February 8, 2016
“Physical Therapists want dry needling in their scope of practice because they want to expand their scope to include invasive procedures. They also want to be identified as primary care providers.” anonymous
Are these statements true? Let’s examine the facts. Senate Bill 6374 was referred to the State of Washington Committee on Healthcare on Jan 8 2016. The committee Chair supported the bill and believed she would have no problem advancing it out of committee and onto the next step towards passage. She needed YES votes from 6 of 11. No problem? The vote count was 6 NO and 5 YES. The bill failed to advance. Winner winnner! You can read all the exciting details on the WEAMA blog.
What went down in Washington is a familiar scenario. The California Guild and CAOMA went through a nearly identical fight last month in California (read previous blog). We were trying to win a committee vote that would advance a bill supported by the Guild and CAOMA – SB758 – out of committee. The acupuncturists working politically in WA were trying to kill SB6374 in committee. However, the two votes communicate the same message to acupuncturists and legislators in CA and WA.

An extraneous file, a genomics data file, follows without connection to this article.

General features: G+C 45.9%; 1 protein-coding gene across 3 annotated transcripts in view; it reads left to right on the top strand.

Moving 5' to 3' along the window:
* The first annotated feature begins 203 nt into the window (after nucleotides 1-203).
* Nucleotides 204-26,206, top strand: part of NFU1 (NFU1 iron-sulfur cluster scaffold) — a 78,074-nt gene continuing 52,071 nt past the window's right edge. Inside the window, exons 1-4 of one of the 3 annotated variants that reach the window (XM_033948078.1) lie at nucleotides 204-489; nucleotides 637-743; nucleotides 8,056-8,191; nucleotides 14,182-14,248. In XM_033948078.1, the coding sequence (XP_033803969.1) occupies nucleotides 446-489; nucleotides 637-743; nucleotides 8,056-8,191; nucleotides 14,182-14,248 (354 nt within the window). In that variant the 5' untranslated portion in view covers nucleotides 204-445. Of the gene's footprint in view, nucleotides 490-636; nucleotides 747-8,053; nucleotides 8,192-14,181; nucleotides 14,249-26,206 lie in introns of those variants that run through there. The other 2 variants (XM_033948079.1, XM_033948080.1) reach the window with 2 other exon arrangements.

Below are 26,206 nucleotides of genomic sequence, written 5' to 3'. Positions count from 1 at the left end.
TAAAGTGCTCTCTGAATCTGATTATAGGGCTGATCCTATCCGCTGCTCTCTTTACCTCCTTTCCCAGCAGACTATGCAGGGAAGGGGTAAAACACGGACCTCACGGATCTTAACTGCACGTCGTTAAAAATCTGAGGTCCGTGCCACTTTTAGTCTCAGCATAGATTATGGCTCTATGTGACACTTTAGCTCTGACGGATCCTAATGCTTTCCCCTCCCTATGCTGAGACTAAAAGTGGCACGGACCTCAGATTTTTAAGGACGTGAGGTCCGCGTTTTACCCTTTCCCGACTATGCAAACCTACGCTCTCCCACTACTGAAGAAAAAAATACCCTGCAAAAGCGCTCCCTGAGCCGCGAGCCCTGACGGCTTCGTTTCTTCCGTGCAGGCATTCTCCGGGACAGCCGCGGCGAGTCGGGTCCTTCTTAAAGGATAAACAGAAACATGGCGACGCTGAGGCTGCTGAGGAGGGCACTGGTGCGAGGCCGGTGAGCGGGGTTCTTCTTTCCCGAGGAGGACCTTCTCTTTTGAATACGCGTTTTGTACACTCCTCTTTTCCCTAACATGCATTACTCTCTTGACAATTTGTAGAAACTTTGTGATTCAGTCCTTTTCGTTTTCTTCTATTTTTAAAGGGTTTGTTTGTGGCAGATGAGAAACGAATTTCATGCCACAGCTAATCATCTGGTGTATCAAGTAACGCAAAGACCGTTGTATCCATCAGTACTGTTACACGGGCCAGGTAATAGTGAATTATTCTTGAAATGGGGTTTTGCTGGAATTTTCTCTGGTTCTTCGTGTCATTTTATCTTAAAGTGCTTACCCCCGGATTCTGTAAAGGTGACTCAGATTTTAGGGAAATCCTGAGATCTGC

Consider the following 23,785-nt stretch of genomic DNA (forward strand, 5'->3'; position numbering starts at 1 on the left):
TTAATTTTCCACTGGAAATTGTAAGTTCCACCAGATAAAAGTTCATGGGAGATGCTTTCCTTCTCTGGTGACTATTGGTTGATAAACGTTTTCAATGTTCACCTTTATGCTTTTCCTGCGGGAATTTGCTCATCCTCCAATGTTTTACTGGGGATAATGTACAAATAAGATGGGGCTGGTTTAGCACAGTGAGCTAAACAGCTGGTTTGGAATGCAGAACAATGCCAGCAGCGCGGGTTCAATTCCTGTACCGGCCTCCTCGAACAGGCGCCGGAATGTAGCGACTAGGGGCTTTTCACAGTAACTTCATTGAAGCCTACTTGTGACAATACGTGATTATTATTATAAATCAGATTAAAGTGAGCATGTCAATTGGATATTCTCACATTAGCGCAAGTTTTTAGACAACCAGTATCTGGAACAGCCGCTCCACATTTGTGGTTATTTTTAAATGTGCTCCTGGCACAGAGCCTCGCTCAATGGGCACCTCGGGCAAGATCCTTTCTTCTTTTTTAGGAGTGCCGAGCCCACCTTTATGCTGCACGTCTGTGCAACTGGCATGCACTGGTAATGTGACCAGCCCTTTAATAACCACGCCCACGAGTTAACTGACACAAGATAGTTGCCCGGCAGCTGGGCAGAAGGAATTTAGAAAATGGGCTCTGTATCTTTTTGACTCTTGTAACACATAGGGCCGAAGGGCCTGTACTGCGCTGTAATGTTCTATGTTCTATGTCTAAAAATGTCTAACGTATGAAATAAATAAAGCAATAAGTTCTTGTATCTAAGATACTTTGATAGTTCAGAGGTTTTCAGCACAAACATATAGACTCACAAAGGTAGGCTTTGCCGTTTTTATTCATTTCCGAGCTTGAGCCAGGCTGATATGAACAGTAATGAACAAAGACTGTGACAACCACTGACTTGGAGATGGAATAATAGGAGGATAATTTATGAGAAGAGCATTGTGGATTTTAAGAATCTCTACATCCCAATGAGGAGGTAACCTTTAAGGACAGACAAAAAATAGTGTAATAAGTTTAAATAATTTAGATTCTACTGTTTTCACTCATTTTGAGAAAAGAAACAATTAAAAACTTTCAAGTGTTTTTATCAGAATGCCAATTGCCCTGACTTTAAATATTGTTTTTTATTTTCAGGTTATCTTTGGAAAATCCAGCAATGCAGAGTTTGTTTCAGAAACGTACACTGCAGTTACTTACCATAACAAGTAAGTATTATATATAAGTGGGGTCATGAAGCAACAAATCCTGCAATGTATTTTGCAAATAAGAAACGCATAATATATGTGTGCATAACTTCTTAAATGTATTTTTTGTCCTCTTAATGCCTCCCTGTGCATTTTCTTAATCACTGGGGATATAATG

We can do this. We can make a political impact.
Take a lesson from other professions.
We need to organize like the PTs. We need to be in the mainstream so we can build opportunities for acupuncturists who wish to earn a living wage…just like PTs, RNs, PAs and every other mainstream profession that is poised to thrive as payment opportunities for LAcs multiply.
Healthcare in our nation is undergoing the largest expansion in terms of patient access in 50 years; since the reformation of Social Security and Medicare. Professions such as nursing, PA and PT are seeking to expand their practice scopes. This is a cost saving proposition at the policy level that is being adopted by insurance companies who must follow Medicare which is the L-E-A-D-E-R in healthcare policy trends. Identifying our role in the mainstream is a winner for LAcs everywhere.